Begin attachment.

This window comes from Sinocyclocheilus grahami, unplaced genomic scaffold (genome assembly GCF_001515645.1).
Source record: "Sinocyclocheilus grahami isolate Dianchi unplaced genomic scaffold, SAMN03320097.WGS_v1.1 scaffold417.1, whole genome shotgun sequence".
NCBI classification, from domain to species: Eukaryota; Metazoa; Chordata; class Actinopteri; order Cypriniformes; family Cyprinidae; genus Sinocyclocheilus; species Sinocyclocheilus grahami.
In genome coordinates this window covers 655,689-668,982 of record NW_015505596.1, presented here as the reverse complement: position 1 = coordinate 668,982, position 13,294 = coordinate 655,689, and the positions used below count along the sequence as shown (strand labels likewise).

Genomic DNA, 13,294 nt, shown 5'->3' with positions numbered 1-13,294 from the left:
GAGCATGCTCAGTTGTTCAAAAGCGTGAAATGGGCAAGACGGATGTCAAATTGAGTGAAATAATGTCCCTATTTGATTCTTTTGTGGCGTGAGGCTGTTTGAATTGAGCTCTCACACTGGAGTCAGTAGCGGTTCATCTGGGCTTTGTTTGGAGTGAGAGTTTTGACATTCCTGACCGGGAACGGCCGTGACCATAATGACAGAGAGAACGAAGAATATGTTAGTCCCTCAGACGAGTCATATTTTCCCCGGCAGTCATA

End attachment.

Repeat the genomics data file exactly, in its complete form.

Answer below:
This window comes from Sinocyclocheilus grahami, unplaced genomic scaffold (genome assembly GCF_001515645.1).
Source record: "Sinocyclocheilus grahami isolate Dianchi unplaced genomic scaffold, SAMN03320097.WGS_v1.1 scaffold417.1, whole genome shotgun sequence".
NCBI classification, from domain to species: Eukaryota; Metazoa; Chordata; class Actinopteri; order Cypriniformes; family Cyprinidae; genus Sinocyclocheilus; species Sinocyclocheilus grahami.
In genome coordinates this window covers 655,689-668,982 of record NW_015505596.1, presented here as the reverse complement: position 1 = coordinate 668,982, position 13,294 = coordinate 655,689, and the positions used below count along the sequence as shown (strand labels likewise).

Genomic DNA, 13,294 nt, shown 5'->3' with positions numbered 1-13,294 from the left:
GAGCATGCTCAGTTGTTCAAAAGCGTGAAATGGGCAAGACGGATGTCAAATTGAGTGAAATAATGTCCCTATTTGATTCTTTTGTGGCGTGAGGCTGTTTGAATTGAGCTCTCACACTGGAGTCAGTAGCGGTTCATCTGGGCTTTGTTTGGAGTGAGAGTTTTGACATTCCTGACCGGGAACGGCCGTGACCATAATGACAGAGAGAACGAAGAATATGTTAGTCCCTCAGACGAGTCATATTTTCCCCGGCAGTCATA